5. Practice automation reversions.
The standard response to an autopilot doing something “unexpected” is to turn it off entirely. This is a terrible habit. You’ve just dramatically increased pilot workload at the exact moment when half your brain cycles have been hijacked, wondering why the airplane turned left when you expected it to turn right. And you probably have a final approach segment to fly. The best way to handle an autopilot that’s not turning the right way or descending as planned is to step down the automation one level. Go from nav mode and vertical nav to heading mode and simple vertical speed.
To do that competently and in the heat of battle, you must practice it. So don’t just hand-fly approaches or use the autopilot. Also practice flying an approach with just the heading bug and a basic vertical mode, like vertical speed or airspeed hold. Also try hand-flying following your flight director, if equipped. Using the “one-thing” rule from above, the first time you try this, fly the exact same approach two or three times in a row using different methods of autopilot or guidance reversion. Your focus is technique more than the approach.
6. Edit flight plans on the fly.
You should reload approaches, add or remove course reversals, and know exactly which leg to activate to get the results you want. Often this comes up in practice naturally. One useful way to make it happen is to fly approaches where the missed approach holding point of one approach is at the same fix with the hold-in-lieu-of-procedure turn for the other. You have to load an approach while flying a hold that has exactly the same hold for the next approach.
7. Divert and start a timer.
Situational awareness should include a backup airport you can divert to if needed. Have your safety pilot call for the diversion and start a timer. How quickly can you get on the ground with an approach? Even in densely populated areas, less than 30 minutes is surprisingly doable.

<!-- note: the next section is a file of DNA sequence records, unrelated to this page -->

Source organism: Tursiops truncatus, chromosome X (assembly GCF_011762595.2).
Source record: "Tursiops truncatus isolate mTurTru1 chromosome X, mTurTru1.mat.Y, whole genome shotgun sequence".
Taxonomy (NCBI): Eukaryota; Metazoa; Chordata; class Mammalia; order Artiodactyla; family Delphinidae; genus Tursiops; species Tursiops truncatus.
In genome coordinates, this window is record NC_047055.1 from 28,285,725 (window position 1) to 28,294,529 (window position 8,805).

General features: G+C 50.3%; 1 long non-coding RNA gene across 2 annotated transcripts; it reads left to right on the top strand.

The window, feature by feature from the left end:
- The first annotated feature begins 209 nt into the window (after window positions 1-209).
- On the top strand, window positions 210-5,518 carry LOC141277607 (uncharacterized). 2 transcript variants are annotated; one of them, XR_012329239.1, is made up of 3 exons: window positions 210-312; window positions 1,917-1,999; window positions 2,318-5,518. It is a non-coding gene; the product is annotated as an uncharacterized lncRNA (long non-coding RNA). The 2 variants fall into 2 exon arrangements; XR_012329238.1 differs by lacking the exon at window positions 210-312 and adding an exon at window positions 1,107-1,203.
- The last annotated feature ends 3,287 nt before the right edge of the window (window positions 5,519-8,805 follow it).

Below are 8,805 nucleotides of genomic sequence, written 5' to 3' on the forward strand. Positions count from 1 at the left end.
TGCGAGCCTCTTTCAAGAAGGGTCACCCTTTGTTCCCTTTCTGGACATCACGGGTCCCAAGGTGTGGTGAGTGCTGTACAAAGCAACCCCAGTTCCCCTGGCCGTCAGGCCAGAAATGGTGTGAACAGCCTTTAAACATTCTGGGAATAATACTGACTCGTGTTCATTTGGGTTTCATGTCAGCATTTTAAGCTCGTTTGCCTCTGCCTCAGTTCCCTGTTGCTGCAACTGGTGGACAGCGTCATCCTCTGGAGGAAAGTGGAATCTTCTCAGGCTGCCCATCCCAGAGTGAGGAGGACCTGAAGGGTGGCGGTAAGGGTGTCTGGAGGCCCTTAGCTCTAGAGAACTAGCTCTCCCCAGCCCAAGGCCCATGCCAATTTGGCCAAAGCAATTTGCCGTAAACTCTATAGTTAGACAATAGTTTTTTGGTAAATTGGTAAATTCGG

8. Place a bet.
Want to really make practice count? Rate the approaches and have the loser buy lunch. Or the avgas. Believe me, you’ll try harder. The safety pilot must watch for traffic, but with an iPad or even a cell phone camera, that safety pilot can grab screenshots for proof. Ideally, the screenshot would show speed and altitude as well as position. Foreflight recording or the app CloudAhoy make perfect tools for this.
I’m as guilty of this with my own practice as anyone else, but as an instructor I know the debrief is as important as the flight itself. Take notes on the other pilot’s flight and have that pilot take notes for you. Use those screenshots as you discuss what happened while you enjoy that lunch one of you had to buy. Or over beer.
Having the right safety pilot is key. You want someone who’s not only legal for it but also knows your airplane and avionics well enough to give feedback on how you did. If you’re swapping approaches, knowing the equipment is required.
The pilot flying does all the routine communicating with ATC, but it’s helpful to have the safety pilot plan ahead for your next approach request and be responsible for those requests. A good safety pilot can think ahead and ask for things like alternate missed approach instructions that get you going in the right direction for the next approach, or ask ATC for an impromptu hold or delay vectors to give you a moment to regroup if things start to fall apart.
You also want someone you get along with…and who won’t gloat too much when you have to pick up the tab.